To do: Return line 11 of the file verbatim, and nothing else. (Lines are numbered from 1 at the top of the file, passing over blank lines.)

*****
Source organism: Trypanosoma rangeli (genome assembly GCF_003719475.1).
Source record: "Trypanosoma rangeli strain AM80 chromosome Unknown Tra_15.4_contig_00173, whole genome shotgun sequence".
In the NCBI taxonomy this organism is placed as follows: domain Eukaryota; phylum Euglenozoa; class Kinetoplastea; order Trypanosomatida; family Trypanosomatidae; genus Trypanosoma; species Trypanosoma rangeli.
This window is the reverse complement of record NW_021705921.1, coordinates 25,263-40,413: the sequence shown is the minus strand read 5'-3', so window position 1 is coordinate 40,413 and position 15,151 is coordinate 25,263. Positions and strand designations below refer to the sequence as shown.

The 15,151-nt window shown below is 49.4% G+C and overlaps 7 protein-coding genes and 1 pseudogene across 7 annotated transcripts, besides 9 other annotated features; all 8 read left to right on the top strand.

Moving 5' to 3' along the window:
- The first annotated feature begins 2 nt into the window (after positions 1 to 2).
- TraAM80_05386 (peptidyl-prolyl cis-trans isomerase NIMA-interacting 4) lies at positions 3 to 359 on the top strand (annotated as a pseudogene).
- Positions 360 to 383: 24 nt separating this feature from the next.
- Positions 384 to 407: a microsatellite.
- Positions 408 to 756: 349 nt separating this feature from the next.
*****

- Positions 408 to 756: 349 nt separating this feature from the next.